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Elam pointing to head back to shore as Joey runs the trolling motor (photo by Nic Stoltzfus)

Saturday morning we put the boat back in to Lake Powell and headed to Camp Helen State Park where the 24 hour paddling event was set to start at noon. Before we started, the local Native American tribe, the Maskoke (Muskogee), blessed the event. Marcus Cloud offered up a blessing and also an admonition that this is sacred land—and we are charged with protecting it. After Marcus was finished with his speech two men dressed in traditional Maskoke garb passed around a turtle shell with incense wafting from it; a sweet rosemary scent filled the air. Each person waved the smoke toward his or her face, taking part in this sacred purification ritual. It felt like a holy communion; all present now bound together by this beautiful ceremony.

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The Maskoke paddle by with Elam filming (photo by Nic Stoltzfus)

The Maskoke started the 24-hour paddle for the planet in a two-person canoe and the paddlers, around 30, followed behind. The first lap around the lake was silent—SUP Radio host Leslie Kolovich encouraged paddlers to use this first lap to meditate on why they were paddling today.

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Joey Dickinson, Elam Stoltzfus, Justin Riney, and Bob Purdy discuss today’s event (photo by Nic Stoltzfus)

Most of the paddlers who attended the event were paddling in groups, so they would rotate off every few hours and paddle for 24 hours as a team. But a few hardcore paddlers, such as Bob Purdy and Justin Riney, would brave the entire duration.

Evening approached. We parked our boat on a sand spit by the outfall of Lake Powell and walked out to the Gulf of Mexico with our camera equipment to get some “b-roll” (supplemental film footage) of people walking the beach.

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(Left to Right) Cynthia Trone, Gabriel Gray, Elam Stoltzfus, Bob Purdy, Nic Stoltzfus, and Leslie Kolovich (photo by Joey Dickinson)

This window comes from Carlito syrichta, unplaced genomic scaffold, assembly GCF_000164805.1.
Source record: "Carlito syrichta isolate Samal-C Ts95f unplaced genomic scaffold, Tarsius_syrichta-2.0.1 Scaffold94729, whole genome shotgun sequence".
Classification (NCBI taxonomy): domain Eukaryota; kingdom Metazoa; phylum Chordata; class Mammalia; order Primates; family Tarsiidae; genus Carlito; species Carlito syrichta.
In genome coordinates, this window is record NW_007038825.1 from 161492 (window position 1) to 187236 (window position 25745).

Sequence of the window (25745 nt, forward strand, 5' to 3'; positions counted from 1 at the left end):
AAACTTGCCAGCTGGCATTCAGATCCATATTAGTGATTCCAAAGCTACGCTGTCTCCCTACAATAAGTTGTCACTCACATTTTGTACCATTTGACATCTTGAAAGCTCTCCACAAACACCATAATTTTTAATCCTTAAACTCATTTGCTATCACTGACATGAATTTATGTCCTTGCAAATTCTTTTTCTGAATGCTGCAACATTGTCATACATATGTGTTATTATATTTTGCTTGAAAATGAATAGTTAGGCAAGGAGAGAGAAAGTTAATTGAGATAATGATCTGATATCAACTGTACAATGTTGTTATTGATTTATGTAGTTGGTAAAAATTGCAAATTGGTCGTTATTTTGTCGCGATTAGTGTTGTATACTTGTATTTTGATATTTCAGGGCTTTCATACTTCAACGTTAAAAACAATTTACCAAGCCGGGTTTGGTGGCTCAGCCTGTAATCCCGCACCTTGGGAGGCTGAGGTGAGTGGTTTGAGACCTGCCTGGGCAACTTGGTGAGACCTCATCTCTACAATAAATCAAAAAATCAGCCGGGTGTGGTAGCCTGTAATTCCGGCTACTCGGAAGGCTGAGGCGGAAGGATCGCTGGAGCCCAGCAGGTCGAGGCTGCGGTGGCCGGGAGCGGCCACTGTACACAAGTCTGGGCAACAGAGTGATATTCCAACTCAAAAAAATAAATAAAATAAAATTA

After this we moved back lakeside and the paddleboarders were headed to the outfall for a group shot before sunset. It was the “magic hour” as we say in filmmaking slang, that hour right before sunset when everything turns golden. I half-wished that I wasn’t going to bed that night. It was a beautiful evening—not too cold—and the crickets, frogs, and nocturnal birds would be out in throes chattering and providing the music for the night.

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The Legacy Continues (photo by Nic Stoltzfus)

Sunday morning we arrived at Camp Helen around 10 in the morning, two hours before the paddleboarders would finish. To start we took some aerial shots with the remote-controlled helicopter.

About 20 minutes before noon Dad, Joey, and I set up on the Camp Helen shoreline preparing for the paddlers’ arrival. I got into the lake with water up to my chest and Joey was stationed about twenty-foot away at the opposite side of the shoreline knee-deep in the water.

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Justin “Florida” Riney and Cynthia Trone look on as Bob paddles his last lap (photo by Nic Stoltzfus)

Noon. 24 hours was over and everyone paddling was smiling for the home stretch. The exhausted paddlers began hugging friends and family, and feelings of joy buzzed in the air. It was at this point that Bob Purdy announced he was going to paddle around one last lap.

Bob went around and as he came back everyone rose their paddles in the air to form the paddleboarders’ salute, a covered crossing for the warrior to pass under.

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The Paddleboarders’ Salute (photo by Nic Stoltzfus)

The first ever Paddle for the Planet at Panama City Beach was a success, and I plan to attend next year and paddle for the full 24 hours with camera in tow!

To sign up for next year’s World Paddle for the Planet visit: worldpaddlefortheplanet.com.

For more information on Lake Powell and other dune lakes in Florida visit: www.coastaldunelakes.org.